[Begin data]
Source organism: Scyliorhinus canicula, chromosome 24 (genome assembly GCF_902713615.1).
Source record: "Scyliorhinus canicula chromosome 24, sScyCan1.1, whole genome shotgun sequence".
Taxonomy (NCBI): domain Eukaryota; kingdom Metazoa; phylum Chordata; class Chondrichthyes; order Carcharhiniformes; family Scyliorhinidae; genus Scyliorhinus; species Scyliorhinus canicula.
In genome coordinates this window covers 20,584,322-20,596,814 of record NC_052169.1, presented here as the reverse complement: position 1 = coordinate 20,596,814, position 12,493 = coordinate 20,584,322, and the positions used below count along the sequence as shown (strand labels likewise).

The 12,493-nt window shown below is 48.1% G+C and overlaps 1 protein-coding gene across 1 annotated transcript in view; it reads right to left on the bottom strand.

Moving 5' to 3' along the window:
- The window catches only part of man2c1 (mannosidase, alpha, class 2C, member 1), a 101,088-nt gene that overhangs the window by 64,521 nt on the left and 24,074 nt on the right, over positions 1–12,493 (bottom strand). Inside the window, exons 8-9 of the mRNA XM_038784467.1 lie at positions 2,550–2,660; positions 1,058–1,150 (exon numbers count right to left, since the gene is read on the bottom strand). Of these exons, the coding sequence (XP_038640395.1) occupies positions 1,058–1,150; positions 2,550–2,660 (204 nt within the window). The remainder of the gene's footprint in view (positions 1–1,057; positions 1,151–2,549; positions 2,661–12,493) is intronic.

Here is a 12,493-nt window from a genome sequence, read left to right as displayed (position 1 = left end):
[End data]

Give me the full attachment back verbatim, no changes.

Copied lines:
Source organism: Scyliorhinus canicula, chromosome 24 (genome assembly GCF_902713615.1).
Source record: "Scyliorhinus canicula chromosome 24, sScyCan1.1, whole genome shotgun sequence".
Taxonomy (NCBI): domain Eukaryota; kingdom Metazoa; phylum Chordata; class Chondrichthyes; order Carcharhiniformes; family Scyliorhinidae; genus Scyliorhinus; species Scyliorhinus canicula.
In genome coordinates this window covers 20,584,322-20,596,814 of record NC_052169.1, presented here as the reverse complement: position 1 = coordinate 20,596,814, position 12,493 = coordinate 20,584,322, and the positions used below count along the sequence as shown (strand labels likewise).

The 12,493-nt window shown below is 48.1% G+C and overlaps 1 protein-coding gene across 1 annotated transcript in view; it reads right to left on the bottom strand.

Moving 5' to 3' along the window:
- The window catches only part of man2c1 (mannosidase, alpha, class 2C, member 1), a 101,088-nt gene that overhangs the window by 64,521 nt on the left and 24,074 nt on the right, over positions 1–12,493 (bottom strand). Inside the window, exons 8-9 of the mRNA XM_038784467.1 lie at positions 2,550–2,660; positions 1,058–1,150 (exon numbers count right to left, since the gene is read on the bottom strand). Of these exons, the coding sequence (XP_038640395.1) occupies positions 1,058–1,150; positions 2,550–2,660 (204 nt within the window). The remainder of the gene's footprint in view (positions 1–1,057; positions 1,151–2,549; positions 2,661–12,493) is intronic.

Here is a 12,493-nt window from a genome sequence, read left to right as displayed (position 1 = left end):